We are deeply concerned about the ongoing attacks against staff of the Center for America Progress (CAP). We believe that these attacks do not reflect genuine concerns about anti-Semitism, or even the use of language that some people may find offensive. Rather, they appear to be part of an effort to stifle discussion on America’s Middle East policy, while using Israel as a partisan wedge issue, both inside the Democratic Party and between Democrats and Republicans.
As a non-partisan organization, we have no interest in CAP’s political identity or its relationship to the Obama Administration. However, as a Jewish, Zionist organization that is dedicated to achieving peace and security for Israel, we believe that a vibrant public debate over issues related to peace and security for Israel and the Middle East – the kind of debate that takes place every day in the Israeli press – is vital for both Israel and the United States. We believe that the current charges of anti-Semitism are intended, cynically, to have a “chilling effect” on such debate. Such attacks cannot be allowed to succeed.
We recognize that the tone adopted by many commentators – on both sides of these very contentions issues – has grown uglier in recent years. This is especially true in blog posts and tweets. All of us operating in this sensitive policy sphere would do well to de-escalate the tone. Intemperate rhetoric only distracts from the important policy issues that, for the sake of both Israel and the U.S., deserve serious debate. Name-calling has no place in policy discussions and, as has been seen in the current context, can pave the way for both unintended offense and for manufactured controversy.
CAP and its staff have a long record of pro-Israel, pro-peace work. This includes hosting numerous Israeli security and policy experts, in addition to providing timely, thoughtful analysis and commentary on the issues. It includes a long record of support for peace, Israeli security, and the two-state solution. Such positions are consistent with the policies of successive U.S. presidents from both parties and with the aspirations of most Israelis and their leaders.
This sounds remarkably similar to Zaik Shakir’s original statement, and it is just a shame that it seems that in Shakir’s case, it may have been only talk. It will be interesting to follow further developments and statements.
What is most ironic about all of this is that just yesterday, I wrote an article about Andrew Adler, owner and publisher of the Atlanta Jewish Times who had published an article calling on the Israeli Mossad to assassinate President Obama.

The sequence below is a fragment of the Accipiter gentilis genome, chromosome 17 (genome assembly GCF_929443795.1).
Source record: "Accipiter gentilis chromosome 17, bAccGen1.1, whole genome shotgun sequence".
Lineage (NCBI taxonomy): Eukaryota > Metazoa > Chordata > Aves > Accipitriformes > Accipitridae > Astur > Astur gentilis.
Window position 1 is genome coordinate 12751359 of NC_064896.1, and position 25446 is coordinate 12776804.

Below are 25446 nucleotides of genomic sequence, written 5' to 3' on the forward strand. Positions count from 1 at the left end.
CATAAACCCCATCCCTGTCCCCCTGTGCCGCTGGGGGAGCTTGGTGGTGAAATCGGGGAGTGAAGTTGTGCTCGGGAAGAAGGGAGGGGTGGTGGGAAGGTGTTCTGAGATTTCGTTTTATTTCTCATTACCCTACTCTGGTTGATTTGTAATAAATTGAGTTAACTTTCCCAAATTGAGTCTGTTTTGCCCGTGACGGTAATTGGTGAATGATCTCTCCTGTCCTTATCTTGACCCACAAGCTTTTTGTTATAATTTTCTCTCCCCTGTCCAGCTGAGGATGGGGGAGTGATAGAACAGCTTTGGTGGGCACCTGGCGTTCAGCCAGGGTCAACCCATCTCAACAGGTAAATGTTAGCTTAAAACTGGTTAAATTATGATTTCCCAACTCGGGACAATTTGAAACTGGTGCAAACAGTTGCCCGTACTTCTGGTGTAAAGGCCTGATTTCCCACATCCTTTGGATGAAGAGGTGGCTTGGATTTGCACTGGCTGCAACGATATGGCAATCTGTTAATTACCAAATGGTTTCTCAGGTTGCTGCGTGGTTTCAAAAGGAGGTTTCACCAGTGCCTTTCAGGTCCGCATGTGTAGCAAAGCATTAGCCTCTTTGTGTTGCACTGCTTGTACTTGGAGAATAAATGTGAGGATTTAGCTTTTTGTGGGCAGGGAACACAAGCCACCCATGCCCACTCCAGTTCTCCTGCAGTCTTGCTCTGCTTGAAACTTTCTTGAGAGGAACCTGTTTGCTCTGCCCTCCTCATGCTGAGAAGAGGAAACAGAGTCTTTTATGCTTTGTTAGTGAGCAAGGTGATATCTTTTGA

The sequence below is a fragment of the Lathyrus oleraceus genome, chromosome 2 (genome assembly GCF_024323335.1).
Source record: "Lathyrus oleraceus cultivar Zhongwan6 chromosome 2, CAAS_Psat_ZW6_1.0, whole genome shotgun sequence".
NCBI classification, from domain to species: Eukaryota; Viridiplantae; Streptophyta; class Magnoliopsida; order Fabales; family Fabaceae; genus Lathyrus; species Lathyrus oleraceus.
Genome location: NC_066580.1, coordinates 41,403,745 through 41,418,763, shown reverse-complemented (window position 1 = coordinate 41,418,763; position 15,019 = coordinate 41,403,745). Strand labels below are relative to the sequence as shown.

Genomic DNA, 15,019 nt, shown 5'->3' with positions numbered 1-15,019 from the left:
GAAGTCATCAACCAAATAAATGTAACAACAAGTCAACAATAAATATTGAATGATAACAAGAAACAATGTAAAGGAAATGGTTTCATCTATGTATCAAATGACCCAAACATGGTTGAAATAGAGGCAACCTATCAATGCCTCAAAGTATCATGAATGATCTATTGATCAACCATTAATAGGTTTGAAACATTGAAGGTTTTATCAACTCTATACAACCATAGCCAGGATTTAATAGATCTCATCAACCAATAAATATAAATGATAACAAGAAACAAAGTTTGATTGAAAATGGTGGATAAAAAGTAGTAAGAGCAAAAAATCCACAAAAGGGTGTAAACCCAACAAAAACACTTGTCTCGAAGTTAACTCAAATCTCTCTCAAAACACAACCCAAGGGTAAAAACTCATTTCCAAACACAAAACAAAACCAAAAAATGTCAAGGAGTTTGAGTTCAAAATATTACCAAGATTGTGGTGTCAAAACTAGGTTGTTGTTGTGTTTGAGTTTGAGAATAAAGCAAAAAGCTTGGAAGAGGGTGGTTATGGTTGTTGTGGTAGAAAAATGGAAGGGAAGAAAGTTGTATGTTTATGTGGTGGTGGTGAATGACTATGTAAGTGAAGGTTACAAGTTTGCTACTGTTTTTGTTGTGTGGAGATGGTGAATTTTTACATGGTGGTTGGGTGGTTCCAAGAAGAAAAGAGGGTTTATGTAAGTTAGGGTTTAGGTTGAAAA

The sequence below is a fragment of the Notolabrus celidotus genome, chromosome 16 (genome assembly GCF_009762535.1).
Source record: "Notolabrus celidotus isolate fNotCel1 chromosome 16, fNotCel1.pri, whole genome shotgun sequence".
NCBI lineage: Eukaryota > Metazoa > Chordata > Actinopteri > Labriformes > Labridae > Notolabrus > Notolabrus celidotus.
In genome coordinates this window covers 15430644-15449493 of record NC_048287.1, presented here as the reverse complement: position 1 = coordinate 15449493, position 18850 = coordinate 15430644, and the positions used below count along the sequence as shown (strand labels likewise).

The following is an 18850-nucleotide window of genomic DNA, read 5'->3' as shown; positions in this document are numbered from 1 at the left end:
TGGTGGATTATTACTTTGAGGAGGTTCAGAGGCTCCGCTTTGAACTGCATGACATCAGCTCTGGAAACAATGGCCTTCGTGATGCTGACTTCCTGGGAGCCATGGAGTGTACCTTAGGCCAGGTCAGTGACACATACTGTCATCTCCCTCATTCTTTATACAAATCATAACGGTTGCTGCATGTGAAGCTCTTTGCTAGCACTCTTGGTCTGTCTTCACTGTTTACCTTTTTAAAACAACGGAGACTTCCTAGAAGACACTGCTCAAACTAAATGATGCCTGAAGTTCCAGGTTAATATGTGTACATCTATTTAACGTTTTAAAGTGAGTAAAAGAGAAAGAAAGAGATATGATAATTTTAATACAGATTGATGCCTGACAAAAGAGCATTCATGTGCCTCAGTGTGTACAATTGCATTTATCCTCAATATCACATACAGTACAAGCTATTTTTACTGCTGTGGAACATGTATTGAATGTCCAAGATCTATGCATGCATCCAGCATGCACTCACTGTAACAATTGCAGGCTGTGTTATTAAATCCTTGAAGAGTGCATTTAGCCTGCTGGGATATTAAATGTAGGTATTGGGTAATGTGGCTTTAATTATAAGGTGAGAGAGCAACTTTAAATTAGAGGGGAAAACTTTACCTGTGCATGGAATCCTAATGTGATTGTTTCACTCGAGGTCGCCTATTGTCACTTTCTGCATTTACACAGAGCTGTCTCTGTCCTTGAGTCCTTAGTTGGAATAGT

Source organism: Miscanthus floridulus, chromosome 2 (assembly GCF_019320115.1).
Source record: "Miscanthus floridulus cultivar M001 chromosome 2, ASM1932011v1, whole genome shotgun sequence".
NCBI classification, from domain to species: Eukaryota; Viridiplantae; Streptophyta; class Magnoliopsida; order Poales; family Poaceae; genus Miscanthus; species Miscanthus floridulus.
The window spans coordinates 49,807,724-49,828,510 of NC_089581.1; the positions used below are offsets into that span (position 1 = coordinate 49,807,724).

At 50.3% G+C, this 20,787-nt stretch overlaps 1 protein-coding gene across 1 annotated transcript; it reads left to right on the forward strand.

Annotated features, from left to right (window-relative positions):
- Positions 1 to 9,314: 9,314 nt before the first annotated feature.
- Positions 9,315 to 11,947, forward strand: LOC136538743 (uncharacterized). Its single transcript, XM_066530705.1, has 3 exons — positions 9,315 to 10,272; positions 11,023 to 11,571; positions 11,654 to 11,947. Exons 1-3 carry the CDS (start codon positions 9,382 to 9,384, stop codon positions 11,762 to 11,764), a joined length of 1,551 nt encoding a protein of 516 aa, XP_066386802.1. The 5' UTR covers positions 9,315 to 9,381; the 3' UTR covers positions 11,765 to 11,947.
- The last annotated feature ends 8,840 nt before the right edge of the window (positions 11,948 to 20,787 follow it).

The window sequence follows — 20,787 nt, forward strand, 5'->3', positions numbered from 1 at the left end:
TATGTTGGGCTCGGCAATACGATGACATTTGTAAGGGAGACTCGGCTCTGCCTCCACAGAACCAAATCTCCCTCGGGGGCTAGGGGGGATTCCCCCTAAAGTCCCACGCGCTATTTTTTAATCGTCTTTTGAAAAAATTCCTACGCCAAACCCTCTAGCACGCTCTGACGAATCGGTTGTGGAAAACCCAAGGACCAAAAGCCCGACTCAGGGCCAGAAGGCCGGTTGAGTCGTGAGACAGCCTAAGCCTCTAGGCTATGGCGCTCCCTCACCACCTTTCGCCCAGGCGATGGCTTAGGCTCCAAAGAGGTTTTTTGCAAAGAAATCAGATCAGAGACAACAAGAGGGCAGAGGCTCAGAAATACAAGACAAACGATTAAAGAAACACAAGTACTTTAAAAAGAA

I thought about the term “Israel-firster” when I was writing that article, as it seemed to me that he is a perfect example of the fact that there really are individuals for whom this is a factual statement of their ideology. Interestingly, I am not the only one who had that thought. Chemi shalev wrote onHaaretz:
It is ironic that Adler’s despicable diatribe comes against the backdrop of a fierce blogosphere debate that flared up yesterday about the term “Israel-firsters” and whether it is a legitimate critique or an anti-Semitic slur. Adler, for his part, has provided an example of a sub-specie of “Israel-firsters” that have not only lost track of where their loyalties lie, they have gone off the tracks altogether. He has pleased anti-Zionists and delighted anti-Semites by giving them the kind of “proof” they relish for accusing American supporters of Israel not of “double loyalty” but of one-sided treachery, plain and simple.
… There is something eerily familiar in all this, of course, for anyone who was present 16 years ago at Tel Aviv’s Kikar Malchei Yisrael, as it was then known, on the night that Yitzhak Rabin was murdered. One can already envisage how Adler will be disowned, described as a “wild weed,” depicted as a lone wolf who does not represent anyone in his or in anyone else’s community and used as a springboard for a righteously indignant, preemptive counteroffensive that will show how his solitary case is being exploited to score points against anyone who legitimately criticizes Obama.